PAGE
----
The first scene in the movie, after the beginning credits are displayed, is of a waitress in a diner flipping through channels on an old black and white television. Clips of Leave it to Beaver and President Nixon flash quickly across the small screen. The two main characters, Mickey and Mallory begin killing shortly thereafter.4 Oliver Stone was not trying to underplay this theme of the media playing a major role in the life of a serial killer, there is no hidden meaning here at all. Stone, does however, briefly point out the fact that growing up in a dysfunctional family is the platform for both Mickey and Mallory. A flashback of Mallory s childhood was in the form of a sitcom. There was even a title placed over the scene, the I Love Mallory show dangled in front of the camera for a few seconds. The focus was Mallory s abusive father played by Rodney Dangerfield. Laughter of a live audience was played when he threatened to rape or beat his daughter. This is simply Stone s way of pointing out how jaded we become watching television, and that anything can be entertainment. The mother just smiled as the abuse went on in front of the younger sibling. When asked by a television reporter how he got where he was, Mickey explained that his father was violet as well and that he simply was a product of that family violence.5 Mallory later murdered both her parents with the help of her beau Mickey. This is an excellent example of society (mallory s family) turning her into a killer, and the media (sitcom-like re-enactment) fueling the fire. Some more examples of the media perpetuating and glorifying crime are all the scenes where citizens are interviewed on the street. Teenagers look into the lens of the camera wearing I love Mickey and Mallory T-shirts and say things like, If I were a mass murderer, I d be Mickey and Mallory! and Murder me Mickey! 6 Quick glimpses of horror movies and insect shows are often in the background. Old movie footage of horses and fire are randomly projected onto the cloudy sky. A close camera shot on a sign outside Mickey and Mallory s motel reads Free HBO. There is also a scene at the end, where hundreds of fans are waiting outside the courtroom just to catch a glimpse of the famous killers. This is eerily familiar to the crowds outside the courtroom during the O.J. Simpson trial.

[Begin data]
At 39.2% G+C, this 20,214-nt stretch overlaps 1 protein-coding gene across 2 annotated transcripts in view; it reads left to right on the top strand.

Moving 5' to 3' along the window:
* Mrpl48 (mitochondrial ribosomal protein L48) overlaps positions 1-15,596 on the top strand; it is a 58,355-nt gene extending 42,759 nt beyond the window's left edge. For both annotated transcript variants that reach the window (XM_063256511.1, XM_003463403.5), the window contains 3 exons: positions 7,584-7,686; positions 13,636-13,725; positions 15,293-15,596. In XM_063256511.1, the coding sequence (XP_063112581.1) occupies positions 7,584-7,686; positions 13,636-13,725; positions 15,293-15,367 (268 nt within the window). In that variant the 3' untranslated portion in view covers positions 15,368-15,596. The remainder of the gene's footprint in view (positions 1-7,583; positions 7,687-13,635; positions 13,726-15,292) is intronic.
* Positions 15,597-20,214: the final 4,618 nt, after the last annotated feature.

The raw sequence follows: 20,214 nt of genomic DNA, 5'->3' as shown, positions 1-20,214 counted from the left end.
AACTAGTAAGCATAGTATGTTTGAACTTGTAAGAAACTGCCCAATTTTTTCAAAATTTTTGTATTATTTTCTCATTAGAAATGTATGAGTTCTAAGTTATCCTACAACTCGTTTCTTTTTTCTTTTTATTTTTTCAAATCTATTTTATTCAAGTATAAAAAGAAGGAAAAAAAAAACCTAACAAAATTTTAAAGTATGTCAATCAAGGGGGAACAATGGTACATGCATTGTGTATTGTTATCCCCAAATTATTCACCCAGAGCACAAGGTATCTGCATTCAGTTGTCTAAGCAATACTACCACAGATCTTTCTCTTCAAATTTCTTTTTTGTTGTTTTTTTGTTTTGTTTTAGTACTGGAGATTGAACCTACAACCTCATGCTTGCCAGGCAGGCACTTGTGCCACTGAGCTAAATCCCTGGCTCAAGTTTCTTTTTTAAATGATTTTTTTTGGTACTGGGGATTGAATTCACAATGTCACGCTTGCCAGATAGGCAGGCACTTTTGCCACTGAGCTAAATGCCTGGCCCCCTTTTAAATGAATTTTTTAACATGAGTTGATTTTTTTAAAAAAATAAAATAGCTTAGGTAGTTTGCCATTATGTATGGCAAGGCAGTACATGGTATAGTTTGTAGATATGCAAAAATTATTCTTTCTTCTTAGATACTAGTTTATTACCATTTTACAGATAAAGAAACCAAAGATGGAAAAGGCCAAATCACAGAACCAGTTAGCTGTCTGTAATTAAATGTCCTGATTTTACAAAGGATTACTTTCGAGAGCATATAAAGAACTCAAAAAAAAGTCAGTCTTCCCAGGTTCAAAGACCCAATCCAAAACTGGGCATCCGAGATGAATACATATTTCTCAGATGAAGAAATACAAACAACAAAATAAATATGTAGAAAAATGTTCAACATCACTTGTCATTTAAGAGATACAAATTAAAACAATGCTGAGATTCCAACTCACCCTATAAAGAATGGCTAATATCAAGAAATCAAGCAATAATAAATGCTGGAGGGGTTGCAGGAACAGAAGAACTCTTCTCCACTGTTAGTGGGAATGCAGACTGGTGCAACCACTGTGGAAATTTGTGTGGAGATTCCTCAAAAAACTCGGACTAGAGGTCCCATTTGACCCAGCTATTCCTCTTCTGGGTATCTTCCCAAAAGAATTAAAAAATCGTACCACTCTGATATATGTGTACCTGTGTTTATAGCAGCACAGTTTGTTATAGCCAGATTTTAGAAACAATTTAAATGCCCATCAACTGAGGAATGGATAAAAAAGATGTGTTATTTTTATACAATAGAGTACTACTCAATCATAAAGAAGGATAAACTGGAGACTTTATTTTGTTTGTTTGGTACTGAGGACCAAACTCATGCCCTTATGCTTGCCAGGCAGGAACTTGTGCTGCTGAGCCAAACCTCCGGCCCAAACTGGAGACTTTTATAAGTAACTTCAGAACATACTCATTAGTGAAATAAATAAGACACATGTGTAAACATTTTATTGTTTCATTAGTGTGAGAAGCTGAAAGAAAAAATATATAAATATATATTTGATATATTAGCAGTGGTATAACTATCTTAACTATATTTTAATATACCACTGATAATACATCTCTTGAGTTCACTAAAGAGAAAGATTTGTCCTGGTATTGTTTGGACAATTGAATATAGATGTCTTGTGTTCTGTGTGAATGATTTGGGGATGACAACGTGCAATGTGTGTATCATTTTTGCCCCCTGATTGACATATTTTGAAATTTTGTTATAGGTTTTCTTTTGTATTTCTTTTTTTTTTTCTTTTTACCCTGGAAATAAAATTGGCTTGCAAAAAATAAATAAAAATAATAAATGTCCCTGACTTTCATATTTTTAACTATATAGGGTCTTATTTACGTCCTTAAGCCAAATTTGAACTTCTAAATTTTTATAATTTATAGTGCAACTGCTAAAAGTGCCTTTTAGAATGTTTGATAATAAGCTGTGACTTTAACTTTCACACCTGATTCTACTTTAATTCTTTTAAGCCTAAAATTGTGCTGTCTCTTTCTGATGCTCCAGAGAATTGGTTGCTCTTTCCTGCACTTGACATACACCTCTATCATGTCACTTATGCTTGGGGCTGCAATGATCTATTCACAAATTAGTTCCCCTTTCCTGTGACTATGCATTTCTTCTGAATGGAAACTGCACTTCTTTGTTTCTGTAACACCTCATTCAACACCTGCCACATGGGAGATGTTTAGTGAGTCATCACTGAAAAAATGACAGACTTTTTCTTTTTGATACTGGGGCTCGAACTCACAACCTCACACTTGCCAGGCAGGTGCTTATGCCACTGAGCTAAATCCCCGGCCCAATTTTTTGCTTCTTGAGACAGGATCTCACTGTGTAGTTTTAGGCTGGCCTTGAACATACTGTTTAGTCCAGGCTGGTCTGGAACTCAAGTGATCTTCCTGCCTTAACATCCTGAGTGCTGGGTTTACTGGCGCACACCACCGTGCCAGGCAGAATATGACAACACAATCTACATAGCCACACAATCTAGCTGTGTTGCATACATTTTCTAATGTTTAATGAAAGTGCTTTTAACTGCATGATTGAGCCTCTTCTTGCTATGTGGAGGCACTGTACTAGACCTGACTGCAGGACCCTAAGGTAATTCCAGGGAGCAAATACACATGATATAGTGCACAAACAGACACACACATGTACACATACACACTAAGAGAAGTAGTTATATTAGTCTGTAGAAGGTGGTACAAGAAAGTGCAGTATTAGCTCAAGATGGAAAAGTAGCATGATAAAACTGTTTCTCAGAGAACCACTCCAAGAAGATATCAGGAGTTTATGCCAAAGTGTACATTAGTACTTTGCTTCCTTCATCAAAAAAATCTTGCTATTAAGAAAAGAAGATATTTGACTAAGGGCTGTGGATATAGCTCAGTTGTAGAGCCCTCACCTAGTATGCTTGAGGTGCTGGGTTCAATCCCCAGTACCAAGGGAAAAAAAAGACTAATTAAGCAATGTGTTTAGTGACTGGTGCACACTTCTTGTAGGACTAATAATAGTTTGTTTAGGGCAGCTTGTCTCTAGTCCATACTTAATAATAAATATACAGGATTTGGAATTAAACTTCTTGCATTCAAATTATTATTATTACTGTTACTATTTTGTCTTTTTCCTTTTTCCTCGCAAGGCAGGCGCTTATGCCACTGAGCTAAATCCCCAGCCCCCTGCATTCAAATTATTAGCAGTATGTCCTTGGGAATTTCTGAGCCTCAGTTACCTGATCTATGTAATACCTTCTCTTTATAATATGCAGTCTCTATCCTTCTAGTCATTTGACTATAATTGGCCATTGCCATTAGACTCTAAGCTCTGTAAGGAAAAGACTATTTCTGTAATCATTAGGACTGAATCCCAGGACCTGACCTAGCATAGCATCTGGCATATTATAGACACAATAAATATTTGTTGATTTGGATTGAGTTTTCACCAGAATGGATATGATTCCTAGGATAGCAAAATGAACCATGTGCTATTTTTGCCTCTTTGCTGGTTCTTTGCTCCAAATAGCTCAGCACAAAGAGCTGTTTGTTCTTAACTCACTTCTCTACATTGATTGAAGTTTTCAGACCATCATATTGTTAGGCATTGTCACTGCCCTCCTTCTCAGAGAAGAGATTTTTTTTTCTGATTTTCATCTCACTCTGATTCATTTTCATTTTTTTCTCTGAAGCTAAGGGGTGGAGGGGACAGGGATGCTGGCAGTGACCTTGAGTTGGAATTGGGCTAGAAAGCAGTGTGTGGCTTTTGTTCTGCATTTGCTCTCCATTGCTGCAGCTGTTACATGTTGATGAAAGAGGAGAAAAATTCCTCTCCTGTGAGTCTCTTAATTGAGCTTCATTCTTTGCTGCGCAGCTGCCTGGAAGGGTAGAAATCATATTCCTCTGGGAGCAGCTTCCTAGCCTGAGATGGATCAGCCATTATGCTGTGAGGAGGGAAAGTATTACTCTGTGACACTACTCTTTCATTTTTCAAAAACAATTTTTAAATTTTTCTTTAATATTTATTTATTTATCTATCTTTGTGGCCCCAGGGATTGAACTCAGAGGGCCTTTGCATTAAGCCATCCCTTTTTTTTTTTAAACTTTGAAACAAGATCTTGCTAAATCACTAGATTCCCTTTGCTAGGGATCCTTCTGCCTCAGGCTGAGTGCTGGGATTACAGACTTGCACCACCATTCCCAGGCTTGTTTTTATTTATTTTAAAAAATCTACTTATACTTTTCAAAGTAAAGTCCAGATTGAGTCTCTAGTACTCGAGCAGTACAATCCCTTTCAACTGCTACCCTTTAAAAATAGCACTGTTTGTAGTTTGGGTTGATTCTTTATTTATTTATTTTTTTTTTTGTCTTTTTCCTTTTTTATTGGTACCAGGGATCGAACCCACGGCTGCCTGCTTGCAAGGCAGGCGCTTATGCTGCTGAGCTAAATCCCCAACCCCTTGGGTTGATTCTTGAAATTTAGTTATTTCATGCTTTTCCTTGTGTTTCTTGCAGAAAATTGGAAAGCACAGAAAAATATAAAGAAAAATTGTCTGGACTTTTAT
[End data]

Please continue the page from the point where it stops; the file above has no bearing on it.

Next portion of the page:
Wayne Gayle, a tabloid television show reporter, wants the ultimate ticket to fame. He wants a live interview with Mickey. After explaining his case to Mickey and claiming Television history with the Most charismatic serial killer of all time the arrangements are made for an interview on Super Bowl Sunday. Maybe the most disturbing scene asserting the claim, is at the very end when Mickey and Mallory are getting ready to kill Wayne Gayle, played by Robert Downey Jr. The dynamic duo are always known for leaving one victim living. Gayle, remembers this, but is still brutally murdered because Mickey points out that his camera is still filming. The whole reason he is there in the first place eventually ended up killing him. The camera is all that is necessary to tell the story anymore.